Nationalist Congress Party NCP 6 Supriya Sule
Aam Aadmi Party AAP 4 Bhagwant Mann[17]
Rashtriya Janata Dal RJD 4 Jay Prakash Narayan Yadav
Shiromani Akali Dal SAD 4 Ranjit Singh Brahmpura
YSR Congress Party YSRCP 8 Mekapati Rajamohan Reddy
All India United Democratic Front AIUDF 3 Badruddin Ajmal
Independents IND 3 -
Rashtriya Lok Samta Party RLSP 3 Upendra Kushwaha
Apna Dal AD 2 Anupriya Patel
Indian National Lok Dal INLD 2 Charanjeet Singh Rori
Indian Union Muslim League IUML 2 E. T. Mohammed Basheer
Janata Dal (Secular) JD(S) 2 H. D. Deve Gowda
Janata Dal (United) JD(U) 2 Kaushalendra Kumar
Jharkhand Mukti Morcha JMM 2 Shibu Soren
All India Majlis-e-Ittehadul Muslimeen AIMIM 1 Asaduddin Owaisi
All India N.R. Congress AINRC 1 R. Radhakrishnan
Communist Party of India CPI 1 C. N. Jayadevan
Jammu & Kashmir National Conference JKNC 1 Farooq Abdullah
Jammu and Kashmir Peoples Democratic Party JKPDP 1 Muzaffar Hussain Baig
Nationalist Democratic Progressive Party NDPP 1 Tokheho Yepthomi
Pattali Makkal Katchi PMK 1 Anbumani Ramadoss
Rashtriya Lok Dal RLD 1 Begum Tabassum Hasan
Revolutionary Socialist Party RSP 1 N. K. Premachandran
Sikkim Democratic Front SDF 1 Prem Das Rai
Swabhimani Paksha SWP 1 Raju Shetti
Nominated Anglo-Indians (Bharatiya Janata Party) NOM 2 Richard Hay and George Baker
Vacant 26 [18] (Anantnag, Ongole, Kadapa, Nellore, Tirupati, Rajampet, Kottayam, Kendrapara, Tura, Katihar, Begusarai, Bangalore South, Wayanad, Kishanganj, Ladakh, Malkajgiri, Peddapalle, Chhindwara, Durg, Khajuraho, Dewas, Ajmer, Dausa, Aska, Viluppuram and Jadavpur)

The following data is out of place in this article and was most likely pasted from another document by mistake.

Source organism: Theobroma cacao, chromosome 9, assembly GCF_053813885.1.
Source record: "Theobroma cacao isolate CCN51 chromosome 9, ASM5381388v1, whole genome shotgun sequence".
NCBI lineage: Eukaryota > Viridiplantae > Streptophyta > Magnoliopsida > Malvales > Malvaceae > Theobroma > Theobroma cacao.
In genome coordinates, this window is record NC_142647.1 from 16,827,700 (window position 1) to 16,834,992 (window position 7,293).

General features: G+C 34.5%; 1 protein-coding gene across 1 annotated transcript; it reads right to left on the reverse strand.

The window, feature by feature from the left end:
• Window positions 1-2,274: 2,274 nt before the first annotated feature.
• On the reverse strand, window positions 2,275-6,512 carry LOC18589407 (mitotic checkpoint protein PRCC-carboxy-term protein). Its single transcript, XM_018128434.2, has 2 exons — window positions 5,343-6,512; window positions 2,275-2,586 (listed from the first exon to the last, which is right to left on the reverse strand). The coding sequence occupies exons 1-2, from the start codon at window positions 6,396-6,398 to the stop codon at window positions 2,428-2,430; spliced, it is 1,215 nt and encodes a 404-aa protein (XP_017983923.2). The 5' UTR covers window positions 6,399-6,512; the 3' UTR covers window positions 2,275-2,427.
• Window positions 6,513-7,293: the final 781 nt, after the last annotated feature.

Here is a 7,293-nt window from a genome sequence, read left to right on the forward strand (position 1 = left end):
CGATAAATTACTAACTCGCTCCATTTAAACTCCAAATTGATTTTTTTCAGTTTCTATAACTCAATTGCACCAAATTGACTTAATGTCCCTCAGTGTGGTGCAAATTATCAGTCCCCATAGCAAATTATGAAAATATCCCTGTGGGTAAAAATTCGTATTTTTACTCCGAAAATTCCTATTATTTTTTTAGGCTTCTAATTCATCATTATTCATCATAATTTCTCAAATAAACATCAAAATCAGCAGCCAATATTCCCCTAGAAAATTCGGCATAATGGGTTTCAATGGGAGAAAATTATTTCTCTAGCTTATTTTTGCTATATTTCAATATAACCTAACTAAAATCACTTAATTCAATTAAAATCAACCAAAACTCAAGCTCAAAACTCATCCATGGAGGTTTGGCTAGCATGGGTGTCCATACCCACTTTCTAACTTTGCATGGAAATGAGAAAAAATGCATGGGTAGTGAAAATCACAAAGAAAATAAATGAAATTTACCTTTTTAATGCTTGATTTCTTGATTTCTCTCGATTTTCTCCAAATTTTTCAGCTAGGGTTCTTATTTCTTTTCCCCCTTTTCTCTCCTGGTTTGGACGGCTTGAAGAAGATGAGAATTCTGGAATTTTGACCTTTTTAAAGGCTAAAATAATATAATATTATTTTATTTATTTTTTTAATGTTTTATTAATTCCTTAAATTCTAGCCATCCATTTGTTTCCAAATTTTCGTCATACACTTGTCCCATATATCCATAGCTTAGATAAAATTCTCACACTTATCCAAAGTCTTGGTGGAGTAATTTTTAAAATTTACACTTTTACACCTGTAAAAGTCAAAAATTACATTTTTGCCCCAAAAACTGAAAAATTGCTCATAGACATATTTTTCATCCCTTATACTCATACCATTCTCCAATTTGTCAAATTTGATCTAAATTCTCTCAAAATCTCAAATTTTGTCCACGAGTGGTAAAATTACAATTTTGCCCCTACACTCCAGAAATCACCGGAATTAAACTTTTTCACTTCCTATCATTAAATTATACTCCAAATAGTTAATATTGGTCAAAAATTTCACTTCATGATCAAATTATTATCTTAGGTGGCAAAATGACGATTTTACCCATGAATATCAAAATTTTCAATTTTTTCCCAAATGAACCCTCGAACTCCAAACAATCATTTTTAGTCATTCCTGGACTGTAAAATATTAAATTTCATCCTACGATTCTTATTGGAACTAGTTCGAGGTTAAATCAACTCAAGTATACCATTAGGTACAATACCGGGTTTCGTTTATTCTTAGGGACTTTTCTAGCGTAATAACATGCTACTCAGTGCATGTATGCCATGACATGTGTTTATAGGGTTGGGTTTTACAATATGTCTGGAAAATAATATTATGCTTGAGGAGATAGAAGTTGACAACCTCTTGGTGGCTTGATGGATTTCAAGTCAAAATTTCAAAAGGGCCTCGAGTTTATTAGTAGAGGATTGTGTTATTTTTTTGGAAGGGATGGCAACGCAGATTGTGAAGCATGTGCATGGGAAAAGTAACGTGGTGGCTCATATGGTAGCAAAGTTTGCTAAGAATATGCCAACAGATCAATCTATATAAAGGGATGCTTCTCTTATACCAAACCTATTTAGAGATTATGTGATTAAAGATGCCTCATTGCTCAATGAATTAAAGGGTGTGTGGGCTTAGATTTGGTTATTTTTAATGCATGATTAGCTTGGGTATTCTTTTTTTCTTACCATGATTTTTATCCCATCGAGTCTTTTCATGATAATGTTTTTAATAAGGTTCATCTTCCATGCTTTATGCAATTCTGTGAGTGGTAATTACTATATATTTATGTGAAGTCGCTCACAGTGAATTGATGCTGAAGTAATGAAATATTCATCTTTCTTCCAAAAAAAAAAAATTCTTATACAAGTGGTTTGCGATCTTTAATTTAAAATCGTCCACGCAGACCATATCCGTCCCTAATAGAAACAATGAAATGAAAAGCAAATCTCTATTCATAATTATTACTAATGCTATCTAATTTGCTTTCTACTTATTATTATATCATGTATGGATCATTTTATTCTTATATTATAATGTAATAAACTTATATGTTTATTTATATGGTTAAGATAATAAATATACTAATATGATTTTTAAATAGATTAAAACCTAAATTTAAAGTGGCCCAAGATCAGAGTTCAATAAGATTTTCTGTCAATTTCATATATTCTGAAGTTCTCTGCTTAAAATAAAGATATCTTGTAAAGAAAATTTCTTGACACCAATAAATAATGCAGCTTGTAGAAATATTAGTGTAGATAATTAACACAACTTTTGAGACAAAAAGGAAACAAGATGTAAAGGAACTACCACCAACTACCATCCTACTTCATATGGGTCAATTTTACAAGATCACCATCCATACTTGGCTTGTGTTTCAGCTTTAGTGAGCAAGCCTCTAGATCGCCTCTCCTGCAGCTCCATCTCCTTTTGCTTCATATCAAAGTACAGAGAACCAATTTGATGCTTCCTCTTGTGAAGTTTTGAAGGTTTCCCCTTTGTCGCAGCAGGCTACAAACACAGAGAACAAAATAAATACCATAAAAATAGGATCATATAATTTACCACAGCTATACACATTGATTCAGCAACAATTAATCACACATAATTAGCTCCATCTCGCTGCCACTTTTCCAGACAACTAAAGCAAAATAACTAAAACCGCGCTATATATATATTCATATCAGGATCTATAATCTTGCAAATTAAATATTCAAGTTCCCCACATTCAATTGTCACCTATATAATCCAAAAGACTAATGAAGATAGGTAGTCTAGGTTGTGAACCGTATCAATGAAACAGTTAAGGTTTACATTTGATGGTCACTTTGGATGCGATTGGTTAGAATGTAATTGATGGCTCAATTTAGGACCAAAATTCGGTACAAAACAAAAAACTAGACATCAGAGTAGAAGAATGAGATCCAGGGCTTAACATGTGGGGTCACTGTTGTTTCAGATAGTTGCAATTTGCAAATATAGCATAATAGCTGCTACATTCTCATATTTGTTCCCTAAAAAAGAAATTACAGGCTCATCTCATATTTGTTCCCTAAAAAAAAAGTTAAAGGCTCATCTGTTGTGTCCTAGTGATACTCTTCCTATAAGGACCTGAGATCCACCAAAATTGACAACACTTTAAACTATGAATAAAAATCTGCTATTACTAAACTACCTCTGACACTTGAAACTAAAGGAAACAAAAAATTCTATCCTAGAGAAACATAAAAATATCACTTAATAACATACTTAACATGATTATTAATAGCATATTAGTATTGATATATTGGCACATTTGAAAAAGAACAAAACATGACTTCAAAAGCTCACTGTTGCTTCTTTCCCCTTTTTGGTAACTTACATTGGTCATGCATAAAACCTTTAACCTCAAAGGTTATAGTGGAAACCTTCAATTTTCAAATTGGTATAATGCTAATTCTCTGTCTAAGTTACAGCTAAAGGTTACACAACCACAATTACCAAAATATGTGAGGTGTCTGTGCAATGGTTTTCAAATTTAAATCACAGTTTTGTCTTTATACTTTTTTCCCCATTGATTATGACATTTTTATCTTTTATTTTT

Criminal background

Case-wise distribution of the 542 members of the 16th Lok Sabha.[19]

  With serious criminal cases (33.68%)
  With non-serious criminal cases (13.47%)
  Without any criminal cases (66%)

About one-third of all winners had at least one pending criminal case against them, with some having serious criminal cases.[20]

* Criteria for "serious" criminal cases:[19]

  1. Offence for which maximum punishment is of 5 years or more.
  2. If an offense is non-bailable.
  3. If it is an electoral offense (e.g. IPC 171E or bribery).
  4. Offence related to loss to the exchequer.
  5. Offences that are assault, murder, kidnap, rape-related.
  6. Offences that are mentioned in the Representation of the People Act (Section 8).
  7. Offences under the Prevention of Corruption Act.
  8. Crimes against women.